College of Architecture Texas A&M University


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Architecture Ranch

"Architecture Ranch" taking shape
at Texas A&M's Riverside Campus



Visitors to Texas A&M University's new “Architecture Ranch” won't see faculty and students punching cattle. Instead, they'll be met with scenes of future architects, landscape architects and construction managers hard at work on projects at a large-scale state-of-the-art workshop being built at the Riverside Campus.

“The College of Architecture's 8,000 square-foot Built Environment Teaching and Research Facility, or 'Architecture Ranch,' will provide a much needed area where students can gain hands-on experience,” says Taeg Nishimoto, the architecture professor and registered architect coordinating the project. “In addition to lots of open space inside and around the building for construction and fabrication, the facility will feature equipment for metal welding and woodworking. An 1,800 square-foot canopied open space at the front of the building, directly connected to the workshop, will extend the construction activities outside. The area immediately surrounding the building is not quite developed at this stage, though I'm sure our landscape architecture and construction science people will have plenty of ideas for developing the open ground at the site.”

The idea for the Architecture Ranch came to Texas A&M with the college's dean, J. Thomas Regan, who wanted to expand the college's design and build activities to a much larger scale.

“For many years, faculty in colleges of agriculture at land grant universities have developed new strategies in their research laboratories for improving plants and animals, then tested these new ideas on experimental farms within the university,” Regan said. “Similarly, Texas A&M College of Architecture faculty and students are developing advanced strategies for design, construction, and planning in our design-research studios and laboratories. Now our new Built Environment Teaching and Research Facility - also known as the Architecture Ranch - will give our faculty and students, in collaboration with the professions and industries, the opportunity to test their research theories by constructing full-size experimental prototypes.

“The facility will also give our students the opportunity to learn through action,” Regan continued. “The Architecture Ranch will significantly advance our planning, design, and construction research, and it will encourage research and teaching opportunities for our faculty and students that few colleges of architecture enjoy.”

Planning for the ranch began in November, 2003, when the College of Architecture was allocated 16 acres at Texas A&M's Riverside Campus, located on Highway 47 about 10 miles from the main campus.

“All interested faculty members were invited to meet at the site for a one-day brainstorming session,” Nishimoto says. “We divided into three teams, spent the day developing ideas for using the site, then presented them to the group. After we explored what we imagined the building and place to be, we spent about one year in the initial design of the building.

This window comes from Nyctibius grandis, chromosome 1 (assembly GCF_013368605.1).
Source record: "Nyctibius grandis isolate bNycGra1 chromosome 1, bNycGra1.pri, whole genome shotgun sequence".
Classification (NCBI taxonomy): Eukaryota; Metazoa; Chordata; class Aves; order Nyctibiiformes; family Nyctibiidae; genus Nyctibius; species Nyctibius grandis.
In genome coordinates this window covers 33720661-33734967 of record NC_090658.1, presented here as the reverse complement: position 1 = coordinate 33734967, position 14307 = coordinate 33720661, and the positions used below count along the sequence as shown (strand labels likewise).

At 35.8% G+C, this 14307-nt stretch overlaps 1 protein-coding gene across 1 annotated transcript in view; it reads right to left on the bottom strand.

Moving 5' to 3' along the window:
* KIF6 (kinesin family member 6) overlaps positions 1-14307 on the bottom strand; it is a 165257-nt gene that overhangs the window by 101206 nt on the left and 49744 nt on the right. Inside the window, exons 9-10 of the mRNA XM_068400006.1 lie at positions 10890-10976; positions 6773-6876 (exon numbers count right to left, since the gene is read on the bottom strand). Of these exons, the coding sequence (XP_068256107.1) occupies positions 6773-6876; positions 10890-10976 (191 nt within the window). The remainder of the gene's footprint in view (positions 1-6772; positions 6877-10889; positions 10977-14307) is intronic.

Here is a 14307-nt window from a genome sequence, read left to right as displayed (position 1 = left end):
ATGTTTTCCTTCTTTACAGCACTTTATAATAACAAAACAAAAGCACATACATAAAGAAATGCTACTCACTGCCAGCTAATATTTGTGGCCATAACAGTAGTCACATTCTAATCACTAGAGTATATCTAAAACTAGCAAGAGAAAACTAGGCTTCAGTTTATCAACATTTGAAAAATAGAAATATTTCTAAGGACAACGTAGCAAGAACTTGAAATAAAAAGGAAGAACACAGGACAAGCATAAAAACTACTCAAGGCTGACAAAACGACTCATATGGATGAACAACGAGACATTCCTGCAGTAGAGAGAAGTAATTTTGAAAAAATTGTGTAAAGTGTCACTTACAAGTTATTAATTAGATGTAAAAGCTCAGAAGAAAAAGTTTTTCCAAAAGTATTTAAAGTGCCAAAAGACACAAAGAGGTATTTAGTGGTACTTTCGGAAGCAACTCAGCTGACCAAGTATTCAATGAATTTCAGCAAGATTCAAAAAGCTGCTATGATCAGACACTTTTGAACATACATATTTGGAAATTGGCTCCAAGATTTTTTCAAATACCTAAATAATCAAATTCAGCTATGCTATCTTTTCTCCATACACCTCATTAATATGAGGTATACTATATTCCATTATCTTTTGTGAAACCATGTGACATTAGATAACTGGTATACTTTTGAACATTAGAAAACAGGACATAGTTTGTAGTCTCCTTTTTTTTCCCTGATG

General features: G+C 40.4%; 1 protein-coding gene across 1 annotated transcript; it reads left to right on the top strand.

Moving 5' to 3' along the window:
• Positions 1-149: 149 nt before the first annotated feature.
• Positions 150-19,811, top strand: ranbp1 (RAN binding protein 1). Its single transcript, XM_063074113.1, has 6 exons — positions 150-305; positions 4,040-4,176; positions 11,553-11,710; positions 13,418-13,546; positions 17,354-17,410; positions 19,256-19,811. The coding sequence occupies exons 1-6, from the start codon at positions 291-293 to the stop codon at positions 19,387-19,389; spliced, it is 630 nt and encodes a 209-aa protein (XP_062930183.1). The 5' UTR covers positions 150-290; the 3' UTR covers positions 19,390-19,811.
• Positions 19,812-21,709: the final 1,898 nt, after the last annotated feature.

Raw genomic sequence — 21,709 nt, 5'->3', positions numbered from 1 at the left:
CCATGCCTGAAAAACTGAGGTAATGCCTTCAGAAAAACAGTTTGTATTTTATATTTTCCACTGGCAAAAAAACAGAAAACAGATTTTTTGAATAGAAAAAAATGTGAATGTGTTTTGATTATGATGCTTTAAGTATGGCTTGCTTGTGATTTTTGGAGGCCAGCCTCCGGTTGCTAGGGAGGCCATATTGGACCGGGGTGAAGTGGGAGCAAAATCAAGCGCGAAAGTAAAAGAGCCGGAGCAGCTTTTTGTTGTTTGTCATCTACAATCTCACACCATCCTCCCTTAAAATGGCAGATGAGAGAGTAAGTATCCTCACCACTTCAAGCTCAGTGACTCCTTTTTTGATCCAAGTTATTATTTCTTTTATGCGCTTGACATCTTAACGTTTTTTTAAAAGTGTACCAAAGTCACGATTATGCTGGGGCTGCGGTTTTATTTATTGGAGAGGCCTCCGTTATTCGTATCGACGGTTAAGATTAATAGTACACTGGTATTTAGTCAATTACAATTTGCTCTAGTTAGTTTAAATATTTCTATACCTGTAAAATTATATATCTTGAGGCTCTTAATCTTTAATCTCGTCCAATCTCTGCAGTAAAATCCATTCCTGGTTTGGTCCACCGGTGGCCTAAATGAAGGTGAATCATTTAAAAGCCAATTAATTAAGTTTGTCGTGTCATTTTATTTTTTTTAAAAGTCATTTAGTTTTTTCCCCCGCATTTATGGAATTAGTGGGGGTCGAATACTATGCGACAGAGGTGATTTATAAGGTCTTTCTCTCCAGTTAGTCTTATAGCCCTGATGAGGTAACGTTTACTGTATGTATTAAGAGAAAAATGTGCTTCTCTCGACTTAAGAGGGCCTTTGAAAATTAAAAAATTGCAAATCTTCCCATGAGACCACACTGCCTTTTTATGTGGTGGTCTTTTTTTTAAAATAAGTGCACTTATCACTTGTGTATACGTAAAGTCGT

“After we had the initial design approved, Physical Plant, represented by Audry Rohloff, officially became the coordinator of the project. We decided to pursue this project as a design/build contract, which awards the project to an architectural firm and construction company working congruently as a team. This process ensures that the building's scope and cost will be presented to us simultaneously for efficient decision making.”

Architects Hunter-Moody and Meridian Constructors, L.L.C. both of Houston, were awarded the contract, and ground was broken before Christmas, just after the fall semester ended. Construction on the ranch is expected to be completed by early April.

“The faculty perceives the ranch as a physical embodiment of the college's initiative to promote interdisciplinary collaboration among architects, landscape architects and construction science people in our college,” Nishimoto says. “We will probably spend the summer getting the inside of the building ready for students, then open it to the first classes in the fall semester of 2006.”

Nishimoto stresses the high levels of collaboration among college faculty during the planning and design of the ranch.

“I continually sought input from my peers at the college,” he says, “not only on the design of the building but especially with regard to issues of sustainability. Because our budget was limited, we were unable to use certain features as we would have liked, but we feel that design features - such as translucent paneling to admit natural light, the way the cross ventilation occurs inside the building, and the canopy which shades the south side of the building - will help making the building sustainable.”

Nishimoto worked on the overall design with Dean Regan and Chuck Tedrick, the college's facility coordinator. On sustainability issues, he consulted Tom Woodfin, associate professor in landscape architecture; Neil Eldin, former associate professor in construction science; and architecture professors Jeff Haberl and Pliny Fisk. Additionally, visualizations of the project site were provided by Fred Parke, a professor in the college's visualization science program.

“The workshop being constructed now is just the beginning,” says Nishimoto. “We hope to build more facilities as funds become available, and to see it become a real working 'ranch,” triggering more direct involvement from our diverse faculty, students and former students. In time, we hope to see everyone at the ranch.”


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